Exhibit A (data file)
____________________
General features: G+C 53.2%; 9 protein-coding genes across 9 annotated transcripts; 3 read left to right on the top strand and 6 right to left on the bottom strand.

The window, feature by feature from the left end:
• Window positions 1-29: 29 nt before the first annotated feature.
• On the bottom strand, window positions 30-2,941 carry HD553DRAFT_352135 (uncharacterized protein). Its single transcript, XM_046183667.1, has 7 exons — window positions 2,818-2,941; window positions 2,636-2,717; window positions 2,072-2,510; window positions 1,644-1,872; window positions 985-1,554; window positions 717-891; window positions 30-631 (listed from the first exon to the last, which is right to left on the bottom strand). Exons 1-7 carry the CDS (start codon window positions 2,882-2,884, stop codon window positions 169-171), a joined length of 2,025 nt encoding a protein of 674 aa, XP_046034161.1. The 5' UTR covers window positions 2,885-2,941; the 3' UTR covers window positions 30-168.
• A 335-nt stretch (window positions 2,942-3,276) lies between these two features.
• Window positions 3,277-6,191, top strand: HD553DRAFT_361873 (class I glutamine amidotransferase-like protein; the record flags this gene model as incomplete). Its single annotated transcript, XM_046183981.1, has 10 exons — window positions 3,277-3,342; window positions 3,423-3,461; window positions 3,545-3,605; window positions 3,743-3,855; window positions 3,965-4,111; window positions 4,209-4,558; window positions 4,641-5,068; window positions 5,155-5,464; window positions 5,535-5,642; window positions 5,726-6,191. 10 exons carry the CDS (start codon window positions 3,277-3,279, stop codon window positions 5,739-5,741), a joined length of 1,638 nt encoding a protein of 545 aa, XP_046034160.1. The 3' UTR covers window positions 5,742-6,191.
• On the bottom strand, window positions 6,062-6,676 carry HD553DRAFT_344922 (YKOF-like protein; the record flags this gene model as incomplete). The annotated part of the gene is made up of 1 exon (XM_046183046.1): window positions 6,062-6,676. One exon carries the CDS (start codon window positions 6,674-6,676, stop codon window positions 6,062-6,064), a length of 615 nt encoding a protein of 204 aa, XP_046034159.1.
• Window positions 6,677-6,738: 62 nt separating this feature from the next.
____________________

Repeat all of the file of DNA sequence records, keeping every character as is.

General features: G+C 53.2%; 9 protein-coding genes across 9 annotated transcripts; 3 read left to right on the top strand and 6 right to left on the bottom strand.

The window, feature by feature from the left end:
• Window positions 1-29: 29 nt before the first annotated feature.
• On the bottom strand, window positions 30-2,941 carry HD553DRAFT_352135 (uncharacterized protein). Its single transcript, XM_046183667.1, has 7 exons — window positions 2,818-2,941; window positions 2,636-2,717; window positions 2,072-2,510; window positions 1,644-1,872; window positions 985-1,554; window positions 717-891; window positions 30-631 (listed from the first exon to the last, which is right to left on the bottom strand). Exons 1-7 carry the CDS (start codon window positions 2,882-2,884, stop codon window positions 169-171), a joined length of 2,025 nt encoding a protein of 674 aa, XP_046034161.1. The 5' UTR covers window positions 2,885-2,941; the 3' UTR covers window positions 30-168.
• A 335-nt stretch (window positions 2,942-3,276) lies between these two features.
• Window positions 3,277-6,191, top strand: HD553DRAFT_361873 (class I glutamine amidotransferase-like protein; the record flags this gene model as incomplete). Its single annotated transcript, XM_046183981.1, has 10 exons — window positions 3,277-3,342; window positions 3,423-3,461; window positions 3,545-3,605; window positions 3,743-3,855; window positions 3,965-4,111; window positions 4,209-4,558; window positions 4,641-5,068; window positions 5,155-5,464; window positions 5,535-5,642; window positions 5,726-6,191. 10 exons carry the CDS (start codon window positions 3,277-3,279, stop codon window positions 5,739-5,741), a joined length of 1,638 nt encoding a protein of 545 aa, XP_046034160.1. The 3' UTR covers window positions 5,742-6,191.
• On the bottom strand, window positions 6,062-6,676 carry HD553DRAFT_344922 (YKOF-like protein; the record flags this gene model as incomplete). The annotated part of the gene is made up of 1 exon (XM_046183046.1): window positions 6,062-6,676. One exon carries the CDS (start codon window positions 6,674-6,676, stop codon window positions 6,062-6,064), a length of 615 nt encoding a protein of 204 aa, XP_046034159.1.
• Window positions 6,677-6,738: 62 nt separating this feature from the next.